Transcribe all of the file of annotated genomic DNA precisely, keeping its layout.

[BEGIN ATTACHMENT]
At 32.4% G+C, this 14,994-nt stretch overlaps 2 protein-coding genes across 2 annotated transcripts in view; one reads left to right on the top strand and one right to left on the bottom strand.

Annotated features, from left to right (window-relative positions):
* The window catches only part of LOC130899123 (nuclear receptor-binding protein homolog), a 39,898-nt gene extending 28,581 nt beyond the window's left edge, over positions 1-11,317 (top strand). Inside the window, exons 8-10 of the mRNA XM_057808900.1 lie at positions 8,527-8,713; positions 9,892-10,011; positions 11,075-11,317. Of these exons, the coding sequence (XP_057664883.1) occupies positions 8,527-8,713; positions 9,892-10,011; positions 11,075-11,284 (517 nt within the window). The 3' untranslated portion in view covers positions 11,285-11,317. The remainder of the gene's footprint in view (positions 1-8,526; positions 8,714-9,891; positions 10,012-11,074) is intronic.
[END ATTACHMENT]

At 32.4% G+C, this 14,994-nt stretch overlaps 2 protein-coding genes across 2 annotated transcripts in view; one reads left to right on the top strand and one right to left on the bottom strand.

Annotated features, from left to right (window-relative positions):
* The window catches only part of LOC130899123 (nuclear receptor-binding protein homolog), a 39,898-nt gene extending 28,581 nt beyond the window's left edge, over positions 1-11,317 (top strand). Inside the window, exons 8-10 of the mRNA XM_057808900.1 lie at positions 8,527-8,713; positions 9,892-10,011; positions 11,075-11,317. Of these exons, the coding sequence (XP_057664883.1) occupies positions 8,527-8,713; positions 9,892-10,011; positions 11,075-11,284 (517 nt within the window). The 3' untranslated portion in view covers positions 11,285-11,317. The remainder of the gene's footprint in view (positions 1-8,526; positions 8,714-9,891; positions 10,012-11,074) is intronic.